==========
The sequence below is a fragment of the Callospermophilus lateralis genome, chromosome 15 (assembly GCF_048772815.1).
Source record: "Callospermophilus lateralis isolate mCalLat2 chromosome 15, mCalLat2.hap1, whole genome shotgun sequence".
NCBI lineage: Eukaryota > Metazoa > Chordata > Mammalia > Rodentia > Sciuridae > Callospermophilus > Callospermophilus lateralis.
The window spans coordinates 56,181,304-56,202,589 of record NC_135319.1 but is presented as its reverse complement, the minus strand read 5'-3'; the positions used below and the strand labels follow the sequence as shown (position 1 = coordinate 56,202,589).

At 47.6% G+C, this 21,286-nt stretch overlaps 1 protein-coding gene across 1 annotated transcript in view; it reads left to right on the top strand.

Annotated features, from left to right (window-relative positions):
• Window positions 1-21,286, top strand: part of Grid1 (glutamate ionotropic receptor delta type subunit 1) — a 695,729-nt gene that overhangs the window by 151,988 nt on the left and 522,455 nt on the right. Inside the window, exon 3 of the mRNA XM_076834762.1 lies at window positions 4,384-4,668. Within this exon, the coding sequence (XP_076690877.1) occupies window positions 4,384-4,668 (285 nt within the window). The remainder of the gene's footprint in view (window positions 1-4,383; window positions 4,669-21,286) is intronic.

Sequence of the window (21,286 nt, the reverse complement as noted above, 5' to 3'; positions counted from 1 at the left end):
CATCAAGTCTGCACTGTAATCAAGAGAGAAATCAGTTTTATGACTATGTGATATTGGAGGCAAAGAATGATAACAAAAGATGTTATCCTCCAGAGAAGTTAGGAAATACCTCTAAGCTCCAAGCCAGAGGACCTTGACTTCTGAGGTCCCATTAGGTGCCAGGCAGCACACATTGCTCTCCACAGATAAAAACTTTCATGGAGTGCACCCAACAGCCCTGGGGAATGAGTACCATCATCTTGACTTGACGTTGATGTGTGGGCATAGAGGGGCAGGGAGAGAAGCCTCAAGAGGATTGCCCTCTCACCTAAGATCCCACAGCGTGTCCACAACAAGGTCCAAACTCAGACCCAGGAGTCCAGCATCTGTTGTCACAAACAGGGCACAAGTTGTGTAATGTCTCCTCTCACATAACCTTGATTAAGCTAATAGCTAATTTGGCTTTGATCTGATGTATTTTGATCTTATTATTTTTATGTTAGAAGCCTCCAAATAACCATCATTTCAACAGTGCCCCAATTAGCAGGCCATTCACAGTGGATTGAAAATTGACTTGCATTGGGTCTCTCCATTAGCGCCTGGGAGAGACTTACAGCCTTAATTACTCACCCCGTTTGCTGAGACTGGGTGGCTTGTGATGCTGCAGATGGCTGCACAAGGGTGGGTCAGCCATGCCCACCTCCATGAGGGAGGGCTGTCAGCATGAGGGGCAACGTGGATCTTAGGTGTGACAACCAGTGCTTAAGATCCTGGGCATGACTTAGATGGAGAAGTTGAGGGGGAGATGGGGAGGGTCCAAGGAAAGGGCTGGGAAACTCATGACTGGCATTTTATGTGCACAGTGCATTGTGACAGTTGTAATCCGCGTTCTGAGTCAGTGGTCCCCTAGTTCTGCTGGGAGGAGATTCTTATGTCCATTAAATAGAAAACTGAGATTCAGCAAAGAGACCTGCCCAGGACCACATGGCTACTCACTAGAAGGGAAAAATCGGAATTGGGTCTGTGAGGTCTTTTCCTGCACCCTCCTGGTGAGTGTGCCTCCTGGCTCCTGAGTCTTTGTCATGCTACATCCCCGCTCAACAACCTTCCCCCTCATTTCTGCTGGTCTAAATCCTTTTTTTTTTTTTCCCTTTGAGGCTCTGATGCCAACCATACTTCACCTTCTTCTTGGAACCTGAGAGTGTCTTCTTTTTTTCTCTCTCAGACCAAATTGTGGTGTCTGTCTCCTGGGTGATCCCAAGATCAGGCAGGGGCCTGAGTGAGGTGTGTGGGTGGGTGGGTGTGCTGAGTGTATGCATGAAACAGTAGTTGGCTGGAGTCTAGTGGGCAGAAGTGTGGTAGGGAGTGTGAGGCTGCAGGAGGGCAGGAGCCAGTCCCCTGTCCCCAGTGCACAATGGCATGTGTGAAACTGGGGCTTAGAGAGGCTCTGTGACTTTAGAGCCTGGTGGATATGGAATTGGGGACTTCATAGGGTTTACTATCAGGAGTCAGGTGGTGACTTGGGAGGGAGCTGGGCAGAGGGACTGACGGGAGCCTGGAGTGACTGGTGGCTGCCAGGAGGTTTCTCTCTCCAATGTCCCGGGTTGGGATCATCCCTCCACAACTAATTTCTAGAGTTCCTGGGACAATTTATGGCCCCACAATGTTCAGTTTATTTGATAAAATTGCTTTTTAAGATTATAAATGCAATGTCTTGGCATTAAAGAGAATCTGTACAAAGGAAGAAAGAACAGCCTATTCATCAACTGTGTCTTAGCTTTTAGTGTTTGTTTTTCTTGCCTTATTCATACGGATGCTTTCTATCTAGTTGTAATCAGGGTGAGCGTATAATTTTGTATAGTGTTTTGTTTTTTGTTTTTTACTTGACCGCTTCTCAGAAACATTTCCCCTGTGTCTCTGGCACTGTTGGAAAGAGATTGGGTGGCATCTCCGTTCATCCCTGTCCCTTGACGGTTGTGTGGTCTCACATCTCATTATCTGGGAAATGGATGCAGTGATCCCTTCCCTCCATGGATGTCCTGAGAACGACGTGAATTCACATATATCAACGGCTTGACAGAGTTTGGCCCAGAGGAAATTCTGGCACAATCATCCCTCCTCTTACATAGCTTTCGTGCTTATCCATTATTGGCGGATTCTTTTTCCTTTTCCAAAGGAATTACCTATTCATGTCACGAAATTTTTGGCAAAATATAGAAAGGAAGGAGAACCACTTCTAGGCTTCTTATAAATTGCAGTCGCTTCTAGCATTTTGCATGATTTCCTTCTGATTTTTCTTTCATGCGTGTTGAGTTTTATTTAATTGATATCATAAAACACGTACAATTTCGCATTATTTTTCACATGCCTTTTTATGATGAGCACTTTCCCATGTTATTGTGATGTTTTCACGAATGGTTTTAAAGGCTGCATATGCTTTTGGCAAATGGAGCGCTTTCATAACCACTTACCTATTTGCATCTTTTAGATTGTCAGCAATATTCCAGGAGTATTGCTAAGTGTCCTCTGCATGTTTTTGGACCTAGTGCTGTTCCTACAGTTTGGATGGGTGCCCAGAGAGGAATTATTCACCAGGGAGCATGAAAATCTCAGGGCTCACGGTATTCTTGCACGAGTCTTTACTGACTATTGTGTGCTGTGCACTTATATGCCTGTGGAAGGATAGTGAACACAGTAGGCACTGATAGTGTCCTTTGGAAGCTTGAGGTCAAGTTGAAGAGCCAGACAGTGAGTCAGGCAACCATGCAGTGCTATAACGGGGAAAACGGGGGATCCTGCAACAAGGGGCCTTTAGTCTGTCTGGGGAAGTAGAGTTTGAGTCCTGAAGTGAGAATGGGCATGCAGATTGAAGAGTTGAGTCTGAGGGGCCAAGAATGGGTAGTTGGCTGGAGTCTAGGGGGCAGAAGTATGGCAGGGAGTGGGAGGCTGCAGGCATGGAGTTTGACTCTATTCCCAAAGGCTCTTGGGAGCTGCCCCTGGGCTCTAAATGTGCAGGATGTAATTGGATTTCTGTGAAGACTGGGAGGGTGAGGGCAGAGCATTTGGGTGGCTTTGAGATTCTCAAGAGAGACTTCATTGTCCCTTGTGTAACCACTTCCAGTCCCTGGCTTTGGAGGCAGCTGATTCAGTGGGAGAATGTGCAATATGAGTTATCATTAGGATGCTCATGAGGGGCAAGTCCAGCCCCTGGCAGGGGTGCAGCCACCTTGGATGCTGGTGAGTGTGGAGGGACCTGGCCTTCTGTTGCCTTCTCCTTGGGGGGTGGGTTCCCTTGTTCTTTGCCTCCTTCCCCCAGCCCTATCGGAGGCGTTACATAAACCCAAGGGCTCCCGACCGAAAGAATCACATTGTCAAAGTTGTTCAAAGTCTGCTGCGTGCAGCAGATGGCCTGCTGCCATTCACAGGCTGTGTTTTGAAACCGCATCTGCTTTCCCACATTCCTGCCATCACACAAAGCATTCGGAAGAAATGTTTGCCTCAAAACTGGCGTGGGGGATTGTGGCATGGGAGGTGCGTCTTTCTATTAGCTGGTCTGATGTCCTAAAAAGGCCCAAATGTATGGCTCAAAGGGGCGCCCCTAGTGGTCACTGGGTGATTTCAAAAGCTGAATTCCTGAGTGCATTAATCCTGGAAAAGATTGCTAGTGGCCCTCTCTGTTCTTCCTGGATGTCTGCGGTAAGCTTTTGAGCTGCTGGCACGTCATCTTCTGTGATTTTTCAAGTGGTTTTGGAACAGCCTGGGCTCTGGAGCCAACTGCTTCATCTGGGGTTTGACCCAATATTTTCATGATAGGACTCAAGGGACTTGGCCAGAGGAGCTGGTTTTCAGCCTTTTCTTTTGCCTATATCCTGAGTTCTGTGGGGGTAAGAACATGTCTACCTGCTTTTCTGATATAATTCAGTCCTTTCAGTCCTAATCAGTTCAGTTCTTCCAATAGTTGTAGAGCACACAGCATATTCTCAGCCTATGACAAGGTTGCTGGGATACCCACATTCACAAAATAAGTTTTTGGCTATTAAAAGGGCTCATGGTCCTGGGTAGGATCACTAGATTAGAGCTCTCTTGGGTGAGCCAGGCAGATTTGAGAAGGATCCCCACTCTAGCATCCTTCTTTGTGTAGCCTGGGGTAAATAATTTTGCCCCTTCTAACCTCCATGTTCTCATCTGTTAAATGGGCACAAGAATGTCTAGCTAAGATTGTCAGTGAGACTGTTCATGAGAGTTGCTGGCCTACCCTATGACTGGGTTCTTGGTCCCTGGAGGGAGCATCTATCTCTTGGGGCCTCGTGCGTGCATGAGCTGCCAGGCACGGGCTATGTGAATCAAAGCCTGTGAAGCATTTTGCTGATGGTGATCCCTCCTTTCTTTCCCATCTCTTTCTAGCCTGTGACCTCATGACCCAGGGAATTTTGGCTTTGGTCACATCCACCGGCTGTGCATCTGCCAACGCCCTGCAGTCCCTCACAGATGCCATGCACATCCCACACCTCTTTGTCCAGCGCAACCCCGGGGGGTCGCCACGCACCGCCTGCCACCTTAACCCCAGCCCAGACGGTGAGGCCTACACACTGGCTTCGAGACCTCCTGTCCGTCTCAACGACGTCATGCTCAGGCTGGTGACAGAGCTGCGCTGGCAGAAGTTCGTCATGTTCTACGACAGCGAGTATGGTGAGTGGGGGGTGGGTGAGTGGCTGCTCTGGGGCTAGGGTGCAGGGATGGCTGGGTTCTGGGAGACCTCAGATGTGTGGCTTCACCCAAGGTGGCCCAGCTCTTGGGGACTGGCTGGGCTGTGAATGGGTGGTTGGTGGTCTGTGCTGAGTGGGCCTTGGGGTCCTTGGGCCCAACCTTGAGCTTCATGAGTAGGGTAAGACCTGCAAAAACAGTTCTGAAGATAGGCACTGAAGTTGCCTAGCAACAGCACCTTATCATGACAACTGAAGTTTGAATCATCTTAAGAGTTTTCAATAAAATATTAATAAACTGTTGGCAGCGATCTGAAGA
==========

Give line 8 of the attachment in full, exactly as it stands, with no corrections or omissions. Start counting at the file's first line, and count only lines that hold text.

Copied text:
Sequence of the window (21,286 nt, the reverse complement as noted above, 5' to 3'; positions counted from 1 at the left end):